Researchers synthesize healing compounds in scorpion venom


<div data-thumb = "" data-src = "https: // net / newman / gfx / news / hires / 2019/1-stanfordrese.jpg "data-sub-html =" Stanford professor of chemistry, Richard Zare, holds the scorpion species from Mexico Diplocentrus melici in his hand. Credit: Edson N. Carcamo-Noriega ">

<img src = "" alt = "Stanford researchers synthesize healing compounds in scorpion venom "title =" Stanford Chemistry Professor Richard Zare holds the Mexican scorpion species Diplocentrus melici in his hand. Credit: Edson N. Carcamo-Noriega "/>
Stanford's chemistry professor, Richard Zare, holds the Mexican scorpion species Diplocentrus melici in his hand. Credit: Edson N. Carcamo-Noriega

A scorpion native to eastern Mexico may have more than just toxin in its sting. Researchers from Stanford University and Mexico have discovered that venom also contains two compounds that change color could help fight bacterial infections.

The team not only isolated the compounds contained in the scorpion venom, but also synthesized them in the laboratory and verified that laboratory-made versions killed staphylococcal and tuberculosis resistant bacteria in tissue samples and mouse.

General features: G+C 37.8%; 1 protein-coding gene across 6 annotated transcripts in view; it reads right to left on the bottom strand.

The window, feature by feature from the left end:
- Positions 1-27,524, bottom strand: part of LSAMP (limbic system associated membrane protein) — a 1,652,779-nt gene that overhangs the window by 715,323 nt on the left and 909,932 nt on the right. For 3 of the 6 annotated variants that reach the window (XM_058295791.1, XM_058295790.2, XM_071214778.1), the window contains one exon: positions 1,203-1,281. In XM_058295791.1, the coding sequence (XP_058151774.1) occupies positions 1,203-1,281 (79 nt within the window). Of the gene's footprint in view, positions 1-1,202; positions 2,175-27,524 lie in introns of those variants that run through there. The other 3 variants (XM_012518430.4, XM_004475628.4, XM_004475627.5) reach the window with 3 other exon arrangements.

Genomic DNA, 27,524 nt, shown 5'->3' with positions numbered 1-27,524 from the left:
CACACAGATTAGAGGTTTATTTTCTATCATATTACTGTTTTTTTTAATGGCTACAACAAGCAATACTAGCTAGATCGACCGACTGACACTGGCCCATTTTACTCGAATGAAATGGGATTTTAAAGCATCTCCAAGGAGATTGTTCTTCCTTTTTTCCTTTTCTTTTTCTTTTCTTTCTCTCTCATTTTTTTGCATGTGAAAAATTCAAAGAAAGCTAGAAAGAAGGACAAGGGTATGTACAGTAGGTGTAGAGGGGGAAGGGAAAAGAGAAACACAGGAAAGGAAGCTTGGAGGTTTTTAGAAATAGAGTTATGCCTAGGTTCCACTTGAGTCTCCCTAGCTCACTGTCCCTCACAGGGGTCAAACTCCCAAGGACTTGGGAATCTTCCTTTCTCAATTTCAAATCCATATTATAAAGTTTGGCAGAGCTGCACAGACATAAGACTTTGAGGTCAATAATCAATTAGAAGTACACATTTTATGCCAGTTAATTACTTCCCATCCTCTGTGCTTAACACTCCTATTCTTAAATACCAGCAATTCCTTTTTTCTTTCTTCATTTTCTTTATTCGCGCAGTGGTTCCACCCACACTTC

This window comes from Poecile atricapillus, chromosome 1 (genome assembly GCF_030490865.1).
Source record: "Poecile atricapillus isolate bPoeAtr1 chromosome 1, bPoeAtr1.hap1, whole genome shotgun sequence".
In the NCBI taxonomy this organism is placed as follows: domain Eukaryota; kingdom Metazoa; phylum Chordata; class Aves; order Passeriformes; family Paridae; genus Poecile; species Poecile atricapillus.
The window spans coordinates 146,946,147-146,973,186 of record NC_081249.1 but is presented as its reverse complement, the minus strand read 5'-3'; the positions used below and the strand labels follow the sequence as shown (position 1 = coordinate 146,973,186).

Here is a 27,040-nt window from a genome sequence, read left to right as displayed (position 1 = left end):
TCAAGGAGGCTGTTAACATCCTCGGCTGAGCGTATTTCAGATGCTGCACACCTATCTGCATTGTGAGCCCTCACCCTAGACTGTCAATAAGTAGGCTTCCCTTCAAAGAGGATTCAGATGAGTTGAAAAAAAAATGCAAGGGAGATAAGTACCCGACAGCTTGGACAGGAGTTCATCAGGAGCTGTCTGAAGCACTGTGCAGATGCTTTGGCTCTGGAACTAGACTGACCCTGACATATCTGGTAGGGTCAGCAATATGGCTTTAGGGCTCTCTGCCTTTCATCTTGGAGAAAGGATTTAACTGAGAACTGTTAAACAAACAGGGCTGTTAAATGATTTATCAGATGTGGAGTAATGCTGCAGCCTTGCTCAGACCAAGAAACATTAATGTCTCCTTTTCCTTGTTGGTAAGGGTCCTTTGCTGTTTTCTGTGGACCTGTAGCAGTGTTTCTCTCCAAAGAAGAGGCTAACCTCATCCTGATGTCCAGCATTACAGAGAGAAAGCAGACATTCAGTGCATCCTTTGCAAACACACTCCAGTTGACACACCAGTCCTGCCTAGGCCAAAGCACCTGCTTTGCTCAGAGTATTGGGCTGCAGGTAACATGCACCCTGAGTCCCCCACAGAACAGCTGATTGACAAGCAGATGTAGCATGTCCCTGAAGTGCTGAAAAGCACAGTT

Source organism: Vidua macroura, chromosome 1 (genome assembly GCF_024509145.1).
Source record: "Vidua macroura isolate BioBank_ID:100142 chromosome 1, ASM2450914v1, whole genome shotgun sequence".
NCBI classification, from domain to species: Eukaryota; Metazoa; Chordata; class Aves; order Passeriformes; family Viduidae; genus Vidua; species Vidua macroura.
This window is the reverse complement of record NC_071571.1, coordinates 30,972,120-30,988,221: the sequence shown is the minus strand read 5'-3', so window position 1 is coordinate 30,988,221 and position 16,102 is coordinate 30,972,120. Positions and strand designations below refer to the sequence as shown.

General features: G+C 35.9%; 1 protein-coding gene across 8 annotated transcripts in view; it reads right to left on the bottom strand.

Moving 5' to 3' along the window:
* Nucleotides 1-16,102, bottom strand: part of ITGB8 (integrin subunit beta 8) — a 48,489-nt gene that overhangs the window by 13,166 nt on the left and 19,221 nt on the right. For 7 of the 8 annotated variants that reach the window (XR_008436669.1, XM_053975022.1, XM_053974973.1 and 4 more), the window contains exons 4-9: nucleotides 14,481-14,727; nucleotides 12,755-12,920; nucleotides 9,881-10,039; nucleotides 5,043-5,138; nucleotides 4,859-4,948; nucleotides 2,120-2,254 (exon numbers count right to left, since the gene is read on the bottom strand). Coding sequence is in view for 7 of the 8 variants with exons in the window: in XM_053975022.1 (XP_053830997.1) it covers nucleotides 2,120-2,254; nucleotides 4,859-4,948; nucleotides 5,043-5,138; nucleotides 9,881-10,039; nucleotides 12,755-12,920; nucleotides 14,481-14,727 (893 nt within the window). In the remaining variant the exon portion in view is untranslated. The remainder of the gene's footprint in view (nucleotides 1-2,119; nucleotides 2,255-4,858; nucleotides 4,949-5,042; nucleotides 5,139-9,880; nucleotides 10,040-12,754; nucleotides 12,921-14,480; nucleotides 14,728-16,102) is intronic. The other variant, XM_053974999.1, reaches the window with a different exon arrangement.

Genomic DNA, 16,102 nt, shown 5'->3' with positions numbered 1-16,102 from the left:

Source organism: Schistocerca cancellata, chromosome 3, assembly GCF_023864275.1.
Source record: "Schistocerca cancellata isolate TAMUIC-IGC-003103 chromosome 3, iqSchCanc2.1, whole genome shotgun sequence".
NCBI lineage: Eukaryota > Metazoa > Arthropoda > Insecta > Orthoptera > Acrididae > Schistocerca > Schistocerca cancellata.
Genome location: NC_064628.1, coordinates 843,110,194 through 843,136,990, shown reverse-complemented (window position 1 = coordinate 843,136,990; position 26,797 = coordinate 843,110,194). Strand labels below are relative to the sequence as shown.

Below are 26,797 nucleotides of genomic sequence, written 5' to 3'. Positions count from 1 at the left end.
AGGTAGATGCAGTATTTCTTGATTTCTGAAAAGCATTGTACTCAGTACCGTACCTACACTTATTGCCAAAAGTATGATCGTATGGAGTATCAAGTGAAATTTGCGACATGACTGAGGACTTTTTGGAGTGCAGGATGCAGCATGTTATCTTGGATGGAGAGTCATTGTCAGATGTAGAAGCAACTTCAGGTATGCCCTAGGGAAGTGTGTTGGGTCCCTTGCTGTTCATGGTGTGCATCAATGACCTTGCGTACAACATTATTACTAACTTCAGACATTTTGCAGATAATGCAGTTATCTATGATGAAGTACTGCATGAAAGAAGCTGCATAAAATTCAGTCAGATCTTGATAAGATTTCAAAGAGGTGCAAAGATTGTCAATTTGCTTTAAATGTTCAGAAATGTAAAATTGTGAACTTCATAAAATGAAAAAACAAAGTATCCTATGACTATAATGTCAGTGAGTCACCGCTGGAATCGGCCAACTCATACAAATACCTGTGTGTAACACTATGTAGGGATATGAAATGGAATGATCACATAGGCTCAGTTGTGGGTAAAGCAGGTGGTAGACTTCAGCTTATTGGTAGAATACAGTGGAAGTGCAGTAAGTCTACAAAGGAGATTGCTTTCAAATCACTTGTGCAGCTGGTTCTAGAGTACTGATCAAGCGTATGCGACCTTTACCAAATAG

The results, published in the June 10 issue of the journal Proceedings of the National Academy of Sciences, highlight the potential pharmacological treasures to discover in the toxins of scorpions, snakes, snails and other poisonous creatures.

"The volume of scorpion venom is one of the most valuable materials in the world, it would cost $ 39 million to produce one gallon," said lead author Richard Zare, who headed the Stanford group. "If you only depended on scorpions to produce it, nobody could pay you, so it's important to identify what the essential ingredients are and to be able to synthesize them."

Treats scorpions

Zare worked with his colleagues in Mexico, including Lourival Possani, professor of molecular medicine at the National University of Mexico, whose students took specimens of the scorpion Diplocentrus melici to study them.

"The collection of this species of scorpion is difficult because, in winter and during the dry season, the scorpion is buried," said Possani. "We can only find it during the rainy season."

Possani has focused for 45 years on the identification of compounds with pharmacological potential in scorpion venom. His group has already discovered potent antibiotics, insecticides and antimalarials hidden in the poison of the arachnid.

When Mexican researchers treated the venom of D. melici (a process that stimulates the tail with mild electrical impulses), they found that the venom changed color from light to brownish when exposed. in the air.

When Possani and his lab investigated this unusual color change, they discovered two chemical compounds they thought were responsible. One of the compounds became red when it was exposed to the air, while the other became blue.

To learn more about each compound, Possani contacted Zare's group at Stanford, renowned for the identification and synthesis of chemicals.